What follows is a story of resilience and of surviving breast cancer through natural and non-invasive procedures.

I am not advising anyone to do what I did, nor am I suggesting that the approach I took is intended to diagnose, treat, cure or prevent cancer or any other disease.

The natural and non-invasive treatments I chose worked for me, but won’t necessarily work for everyone.



A woman’s journey: Saying no to a double mastectomy

to my children



The anaesthetic wears off and I awake in a hospital bed, in a room where sky-blue curtains form makeshift walls and airy spaces. I hear breathing and confused mumblings from nameless bodies hidden by screens. I want to let go, to sink into drowsiness, but Mauro’s voice, and then the surgeon’s, shake me out of my stupor. My husband is asking about me.

            “What is it, doctor?”

            “We don’t have a diagnosis yet: the sample taken during the biopsy could be benign or malignant. It is difficult to say.”

            “When will you know?”

            “Within three or four days.  Give my office a call.”

I think the doctor has left, but then I hear his voice in the next cubicle, where someone else is in pain like me, waiting like I am in a sky-blue space.

            “Mrs. Pearson, I am sorry to have to tell you that the biopsy has confirmed my suspicions. The tumour is cancerous.  We will operate within a couple of days.”     

He is speaking directly to her. There must be no husband to soften the blow.  He is brisk, efficient. No sense wasting time.

            The patient doesn’t reply, just draws a deep breath. I feel for her, the compassion of one person in pain for another. At the same time I am relieved that it isn’t me. If cancer struck her, maybe it spared me; if she is sick, maybe I will be saved; maybe I won’t have to die. I don’t know her, and her pain isn’t real to me.


Mauro lifts the curtain and comes to me.

            “How are you doing?”

            “Everything is spinning and I feel really sick. It’s the anaesthetic—if only I could throw up.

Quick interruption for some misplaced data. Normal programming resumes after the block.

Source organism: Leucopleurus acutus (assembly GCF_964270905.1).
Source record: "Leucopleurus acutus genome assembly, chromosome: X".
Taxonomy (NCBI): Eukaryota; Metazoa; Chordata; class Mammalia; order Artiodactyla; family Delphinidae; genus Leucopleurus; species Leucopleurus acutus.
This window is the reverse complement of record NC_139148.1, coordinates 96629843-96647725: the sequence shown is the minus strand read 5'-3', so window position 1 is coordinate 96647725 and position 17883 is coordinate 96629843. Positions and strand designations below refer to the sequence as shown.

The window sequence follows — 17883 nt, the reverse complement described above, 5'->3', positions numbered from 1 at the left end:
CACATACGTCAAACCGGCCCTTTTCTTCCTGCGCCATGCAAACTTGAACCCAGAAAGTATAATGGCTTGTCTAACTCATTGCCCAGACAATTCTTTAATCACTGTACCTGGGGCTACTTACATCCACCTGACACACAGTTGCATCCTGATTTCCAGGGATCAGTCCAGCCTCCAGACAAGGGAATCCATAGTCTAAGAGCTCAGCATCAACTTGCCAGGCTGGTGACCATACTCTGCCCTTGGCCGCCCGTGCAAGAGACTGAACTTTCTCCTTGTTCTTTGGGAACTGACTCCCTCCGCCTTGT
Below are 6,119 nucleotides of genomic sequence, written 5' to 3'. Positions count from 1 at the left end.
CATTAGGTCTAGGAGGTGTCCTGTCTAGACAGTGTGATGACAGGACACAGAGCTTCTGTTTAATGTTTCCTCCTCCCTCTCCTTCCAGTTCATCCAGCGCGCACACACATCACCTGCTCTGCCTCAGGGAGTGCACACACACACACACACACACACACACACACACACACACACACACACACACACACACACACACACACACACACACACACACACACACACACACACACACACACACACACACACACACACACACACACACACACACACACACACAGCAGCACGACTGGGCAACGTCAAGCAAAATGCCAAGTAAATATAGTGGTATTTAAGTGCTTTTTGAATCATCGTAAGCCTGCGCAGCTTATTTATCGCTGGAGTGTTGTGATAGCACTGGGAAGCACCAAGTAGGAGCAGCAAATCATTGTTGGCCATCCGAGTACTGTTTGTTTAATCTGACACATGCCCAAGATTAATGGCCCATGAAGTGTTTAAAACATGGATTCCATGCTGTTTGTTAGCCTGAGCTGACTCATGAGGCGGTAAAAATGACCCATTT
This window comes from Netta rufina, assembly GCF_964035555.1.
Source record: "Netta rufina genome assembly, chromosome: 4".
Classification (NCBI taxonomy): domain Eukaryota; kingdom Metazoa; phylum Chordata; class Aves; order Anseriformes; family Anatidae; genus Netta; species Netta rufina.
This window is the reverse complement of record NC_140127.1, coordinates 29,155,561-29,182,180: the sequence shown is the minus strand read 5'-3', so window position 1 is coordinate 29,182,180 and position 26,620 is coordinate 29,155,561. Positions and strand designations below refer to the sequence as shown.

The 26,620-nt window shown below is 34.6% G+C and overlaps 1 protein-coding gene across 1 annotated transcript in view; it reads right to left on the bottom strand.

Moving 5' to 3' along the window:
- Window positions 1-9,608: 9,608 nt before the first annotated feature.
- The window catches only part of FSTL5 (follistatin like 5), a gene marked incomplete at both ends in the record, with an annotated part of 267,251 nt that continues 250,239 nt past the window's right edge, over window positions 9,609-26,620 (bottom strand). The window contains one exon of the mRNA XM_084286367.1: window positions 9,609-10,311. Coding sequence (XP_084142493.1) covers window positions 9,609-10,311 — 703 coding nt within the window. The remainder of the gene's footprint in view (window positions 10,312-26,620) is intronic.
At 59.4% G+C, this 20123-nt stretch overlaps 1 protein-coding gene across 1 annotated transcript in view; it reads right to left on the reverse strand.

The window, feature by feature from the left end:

Mom… I murmur like I always do when I’m not feeling well. In the silence of the ward, I hear my own voice like a lullaby rocking me through the pain – Mom… oh, it hurts so much… Mom… help me Mom, please – softer and softer, till my voice becomes a whisper and the whisper the wordless moan of a wounded animal.     The nurse hears my lament and approaches, but I don’t want anyone, just a basin to throw up in. Afterwards I feel better; the nausea had been overwhelming me.  Then incessant waves of pain begin to hit. If I don’t want to take any drugs, I have to find the strength to face the pain

I have always managed it in the past, but only if I believed fervently. If I began to doubt, then the larva of dread metamorphosed into a raging tiger, and the thin line of pain became a trench gouged into fresh earth. It devoured me, left me stunned.

I do remember one magical day, though. The dentist was trying to pull a tooth that had crumbled under his instruments. Repeated injections of anaesthetics had done nothing and both of us were exhausted. Unable to suffer another minute, I clutched at a last resort: visualisation. I imagined a sun-bathed meadow filled with yellow poppies. The yellow, soft and brilliant, flowed through my body and took hold of my mind. Light displaced all pain, all fear. I saw the dentist struggling to extract the tooth, and I told my mind to let go, to surrender. The root came away without protest.


            If I could only understand how the human mind works, if I could believe that it’s always that straightforward; if I could only direct an obedient brain whenever and

wherever I wish.

            My right breast is on fire.  I know it has been cut open; I don’t know how deeply or where.  I want to massage it to stop the burning, but they have covered it with bandages.

            “Does it hurt a lot?”  Mauro asks.

            “A bit…  I feel like I have to throw up again.  I asked them not to give me a general anaesthetic – I didn’t want to go through this afterwards!  Please, just give me the basin then go.”

            The nurse returns with sedatives and something for the nausea.  I barely have the strength to wave the pills away. When I’m throwing up, I don’t want anyone around; I don’t want them to turn away in disgust at the rottenness within me.         

            Afterwards is a feeling of release; I’m delicate like a leaf in the wind, still attached to the branch, still alive. In that dizzy elation after the nausea, all of life seems good, and even the pain in my breast is of minor importance, just a soft and timid murmuring in the background, a voiceless complaint.

                   I sit up, then stand. Mauro helps me since I can’t move my right arm. Still dizzy, all I want is to get out of here and go home to the kids and both grandmothers, who arrived just days ago from Italy.